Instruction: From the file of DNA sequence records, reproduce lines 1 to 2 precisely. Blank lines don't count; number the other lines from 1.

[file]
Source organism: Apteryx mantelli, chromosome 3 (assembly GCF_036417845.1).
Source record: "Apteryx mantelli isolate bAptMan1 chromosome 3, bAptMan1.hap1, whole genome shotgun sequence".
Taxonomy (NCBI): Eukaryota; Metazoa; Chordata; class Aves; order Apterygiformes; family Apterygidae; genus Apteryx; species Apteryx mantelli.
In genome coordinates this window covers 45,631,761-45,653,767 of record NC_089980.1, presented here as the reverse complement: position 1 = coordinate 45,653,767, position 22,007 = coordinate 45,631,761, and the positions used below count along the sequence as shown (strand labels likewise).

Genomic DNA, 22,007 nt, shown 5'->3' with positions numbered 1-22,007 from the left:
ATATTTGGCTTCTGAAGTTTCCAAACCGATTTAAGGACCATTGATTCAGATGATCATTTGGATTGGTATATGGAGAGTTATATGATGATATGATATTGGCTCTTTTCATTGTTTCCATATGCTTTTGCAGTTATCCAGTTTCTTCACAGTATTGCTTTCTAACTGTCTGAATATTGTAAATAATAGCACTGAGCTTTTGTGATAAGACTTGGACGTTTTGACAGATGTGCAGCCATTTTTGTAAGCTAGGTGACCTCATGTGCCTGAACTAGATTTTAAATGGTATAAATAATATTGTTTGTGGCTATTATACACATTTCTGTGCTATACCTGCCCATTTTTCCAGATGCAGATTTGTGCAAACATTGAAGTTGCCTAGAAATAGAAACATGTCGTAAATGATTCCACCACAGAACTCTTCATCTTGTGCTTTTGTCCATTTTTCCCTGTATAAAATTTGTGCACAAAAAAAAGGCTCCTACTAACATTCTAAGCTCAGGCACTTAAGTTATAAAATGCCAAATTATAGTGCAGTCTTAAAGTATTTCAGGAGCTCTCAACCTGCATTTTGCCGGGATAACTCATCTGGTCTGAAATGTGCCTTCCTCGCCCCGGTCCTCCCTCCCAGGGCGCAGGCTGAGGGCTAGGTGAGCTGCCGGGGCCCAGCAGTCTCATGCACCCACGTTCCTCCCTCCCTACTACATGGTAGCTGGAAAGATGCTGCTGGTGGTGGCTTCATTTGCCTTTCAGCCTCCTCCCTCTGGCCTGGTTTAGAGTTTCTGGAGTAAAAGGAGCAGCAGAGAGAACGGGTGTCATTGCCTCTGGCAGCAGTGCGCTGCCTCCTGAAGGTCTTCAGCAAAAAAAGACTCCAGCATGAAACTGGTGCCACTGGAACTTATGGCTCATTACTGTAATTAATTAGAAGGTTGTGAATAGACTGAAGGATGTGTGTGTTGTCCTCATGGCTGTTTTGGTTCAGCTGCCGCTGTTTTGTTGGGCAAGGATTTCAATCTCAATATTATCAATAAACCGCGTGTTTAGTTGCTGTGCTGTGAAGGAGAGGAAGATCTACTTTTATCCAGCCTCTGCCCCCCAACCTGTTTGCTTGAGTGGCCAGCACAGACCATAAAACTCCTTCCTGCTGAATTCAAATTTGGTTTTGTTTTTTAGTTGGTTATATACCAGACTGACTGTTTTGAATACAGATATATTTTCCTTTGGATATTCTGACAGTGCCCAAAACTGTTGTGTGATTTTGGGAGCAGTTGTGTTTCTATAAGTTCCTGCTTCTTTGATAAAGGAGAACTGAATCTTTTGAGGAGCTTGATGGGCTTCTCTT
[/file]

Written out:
Source organism: Apteryx mantelli, chromosome 3 (assembly GCF_036417845.1).
Source record: "Apteryx mantelli isolate bAptMan1 chromosome 3, bAptMan1.hap1, whole genome shotgun sequence".